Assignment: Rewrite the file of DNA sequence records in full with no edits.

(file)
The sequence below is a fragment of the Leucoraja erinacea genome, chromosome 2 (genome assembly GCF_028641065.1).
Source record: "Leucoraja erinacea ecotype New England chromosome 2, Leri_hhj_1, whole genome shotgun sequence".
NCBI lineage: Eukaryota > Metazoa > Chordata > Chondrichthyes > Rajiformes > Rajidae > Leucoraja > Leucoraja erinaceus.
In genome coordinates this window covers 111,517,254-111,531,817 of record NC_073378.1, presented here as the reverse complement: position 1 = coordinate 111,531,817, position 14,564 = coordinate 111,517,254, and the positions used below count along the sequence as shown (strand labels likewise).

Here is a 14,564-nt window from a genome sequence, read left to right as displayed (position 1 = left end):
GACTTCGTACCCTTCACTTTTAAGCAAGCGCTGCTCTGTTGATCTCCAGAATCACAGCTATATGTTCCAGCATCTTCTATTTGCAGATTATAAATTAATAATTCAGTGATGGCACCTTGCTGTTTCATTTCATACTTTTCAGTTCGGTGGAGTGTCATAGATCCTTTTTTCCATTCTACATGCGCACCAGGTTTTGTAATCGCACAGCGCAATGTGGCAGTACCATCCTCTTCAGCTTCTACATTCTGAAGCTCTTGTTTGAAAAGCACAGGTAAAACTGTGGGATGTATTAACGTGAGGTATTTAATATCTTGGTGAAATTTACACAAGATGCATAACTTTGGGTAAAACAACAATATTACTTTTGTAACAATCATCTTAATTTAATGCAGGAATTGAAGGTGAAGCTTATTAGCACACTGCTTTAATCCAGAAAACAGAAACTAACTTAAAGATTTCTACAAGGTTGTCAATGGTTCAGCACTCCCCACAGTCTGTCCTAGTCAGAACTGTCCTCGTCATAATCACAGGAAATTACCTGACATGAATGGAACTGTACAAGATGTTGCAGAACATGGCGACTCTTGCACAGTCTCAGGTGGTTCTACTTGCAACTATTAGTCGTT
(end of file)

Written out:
The sequence below is a fragment of the Leucoraja erinacea genome, chromosome 2 (genome assembly GCF_028641065.1).
Source record: "Leucoraja erinacea ecotype New England chromosome 2, Leri_hhj_1, whole genome shotgun sequence".
NCBI lineage: Eukaryota > Metazoa > Chordata > Chondrichthyes > Rajiformes > Rajidae > Leucoraja > Leucoraja erinaceus.
In genome coordinates this window covers 111,517,254-111,531,817 of record NC_073378.1, presented here as the reverse complement: position 1 = coordinate 111,531,817, position 14,564 = coordinate 111,517,254, and the positions used below count along the sequence as shown (strand labels likewise).

Here is a 14,564-nt window from a genome sequence, read left to right as displayed (position 1 = left end):
GACTTCGTACCCTTCACTTTTAAGCAAGCGCTGCTCTGTTGATCTCCAGAATCACAGCTATATGTTCCAGCATCTTCTATTTGCAGATTATAAATTAATAATTCAGTGATGGCACCTTGCTGTTTCATTTCATACTTTTCAGTTCGGTGGAGTGTCATAGATCCTTTTTTCCATTCTACATGCGCACCAGGTTTTGTAATCGCACAGCGCAATGTGGCAGTACCATCCTCTTCAGCTTCTACATTCTGAAGCTCTTGTTTGAAAAGCACAGGTAAAACTGTGGGATGTATTAACGTGAGGTATTTAATATCTTGGTGAAATTTACACAAGATGCATAACTTTGGGTAAAACAACAATATTACTTTTGTAACAATCATCTTAATTTAATGCAGGAATTGAAGGTGAAGCTTATTAGCACACTGCTTTAATCCAGAAAACAGAAACTAACTTAAAGATTTCTACAAGGTTGTCAATGGTTCAGCACTCCCCACAGTCTGTCCTAGTCAGAACTGTCCTCGTCATAATCACAGGAAATTACCTGACATGAATGGAACTGTACAAGATGTTGCAGAACATGGCGACTCTTGCACAGTCTCAGGTGGTTCTACTTGCAACTATTAGTCGTT